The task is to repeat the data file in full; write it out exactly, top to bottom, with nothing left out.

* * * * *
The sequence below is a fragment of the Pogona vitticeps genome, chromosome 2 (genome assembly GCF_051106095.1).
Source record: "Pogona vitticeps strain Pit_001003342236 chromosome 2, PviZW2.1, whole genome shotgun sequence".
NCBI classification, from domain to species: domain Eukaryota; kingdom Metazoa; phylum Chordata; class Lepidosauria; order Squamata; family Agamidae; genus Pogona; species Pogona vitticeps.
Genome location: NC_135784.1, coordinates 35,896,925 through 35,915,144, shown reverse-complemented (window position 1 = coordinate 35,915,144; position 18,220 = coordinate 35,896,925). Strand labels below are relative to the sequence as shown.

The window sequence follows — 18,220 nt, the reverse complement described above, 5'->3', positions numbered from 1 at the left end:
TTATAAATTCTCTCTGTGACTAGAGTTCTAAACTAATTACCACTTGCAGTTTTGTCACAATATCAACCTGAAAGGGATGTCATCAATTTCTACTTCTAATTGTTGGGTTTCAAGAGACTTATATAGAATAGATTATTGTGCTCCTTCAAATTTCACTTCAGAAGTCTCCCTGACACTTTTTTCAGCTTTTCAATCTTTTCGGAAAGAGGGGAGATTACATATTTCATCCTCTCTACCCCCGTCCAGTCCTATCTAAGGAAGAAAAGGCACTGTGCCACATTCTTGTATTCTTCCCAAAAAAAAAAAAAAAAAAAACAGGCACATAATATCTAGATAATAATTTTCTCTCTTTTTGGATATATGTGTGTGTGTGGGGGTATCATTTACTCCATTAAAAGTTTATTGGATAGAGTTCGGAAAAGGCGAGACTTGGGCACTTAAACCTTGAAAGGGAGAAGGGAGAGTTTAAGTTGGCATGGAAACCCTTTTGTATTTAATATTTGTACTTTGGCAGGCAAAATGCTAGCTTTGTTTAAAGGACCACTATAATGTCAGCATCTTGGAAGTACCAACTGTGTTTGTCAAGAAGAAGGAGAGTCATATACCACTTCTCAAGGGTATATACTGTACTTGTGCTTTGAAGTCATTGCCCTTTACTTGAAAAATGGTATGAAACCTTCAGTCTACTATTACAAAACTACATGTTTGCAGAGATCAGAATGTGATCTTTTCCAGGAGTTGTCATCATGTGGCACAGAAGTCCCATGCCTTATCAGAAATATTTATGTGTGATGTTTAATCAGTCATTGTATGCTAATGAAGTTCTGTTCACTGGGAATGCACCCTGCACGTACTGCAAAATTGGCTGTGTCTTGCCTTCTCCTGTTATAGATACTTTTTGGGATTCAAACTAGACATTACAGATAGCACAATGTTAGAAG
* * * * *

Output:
The sequence below is a fragment of the Pogona vitticeps genome, chromosome 2 (genome assembly GCF_051106095.1).
Source record: "Pogona vitticeps strain Pit_001003342236 chromosome 2, PviZW2.1, whole genome shotgun sequence".
NCBI classification, from domain to species: domain Eukaryota; kingdom Metazoa; phylum Chordata; class Lepidosauria; order Squamata; family Agamidae; genus Pogona; species Pogona vitticeps.
Genome location: NC_135784.1, coordinates 35,896,925 through 35,915,144, shown reverse-complemented (window position 1 = coordinate 35,915,144; position 18,220 = coordinate 35,896,925). Strand labels below are relative to the sequence as shown.

The window sequence follows — 18,220 nt, the reverse complement described above, 5'->3', positions numbered from 1 at the left end:
TTATAAATTCTCTCTGTGACTAGAGTTCTAAACTAATTACCACTTGCAGTTTTGTCACAATATCAACCTGAAAGGGATGTCATCAATTTCTACTTCTAATTGTTGGGTTTCAAGAGACTTATATAGAATAGATTATTGTGCTCCTTCAAATTTCACTTCAGAAGTCTCCCTGACACTTTTTTCAGCTTTTCAATCTTTTCGGAAAGAGGGGAGATTACATATTTCATCCTCTCTACCCCCGTCCAGTCCTATCTAAGGAAGAAAAGGCACTGTGCCACATTCTTGTATTCTTCCCAAAAAAAAAAAAAAAAAAAACAGGCACATAATATCTAGATAATAATTTTCTCTCTTTTTGGATATATGTGTGTGTGTGGGGGTATCATTTACTCCATTAAAAGTTTATTGGATAGAGTTCGGAAAAGGCGAGACTTGGGCACTTAAACCTTGAAAGGGAGAAGGGAGAGTTTAAGTTGGCATGGAAACCCTTTTGTATTTAATATTTGTACTTTGGCAGGCAAAATGCTAGCTTTGTTTAAAGGACCACTATAATGTCAGCATCTTGGAAGTACCAACTGTGTTTGTCAAGAAGAAGGAGAGTCATATACCACTTCTCAAGGGTATATACTGTACTTGTGCTTTGAAGTCATTGCCCTTTACTTGAAAAATGGTATGAAACCTTCAGTCTACTATTACAAAACTACATGTTTGCAGAGATCAGAATGTGATCTTTTCCAGGAGTTGTCATCATGTGGCACAGAAGTCCCATGCCTTATCAGAAATATTTATGTGTGATGTTTAATCAGTCATTGTATGCTAATGAAGTTCTGTTCACTGGGAATGCACCCTGCACGTACTGCAAAATTGGCTGTGTCTTGCCTTCTCCTGTTATAGATACTTTTTGGGATTCAAACTAGACATTACAGATAGCACAATGTTAGAAG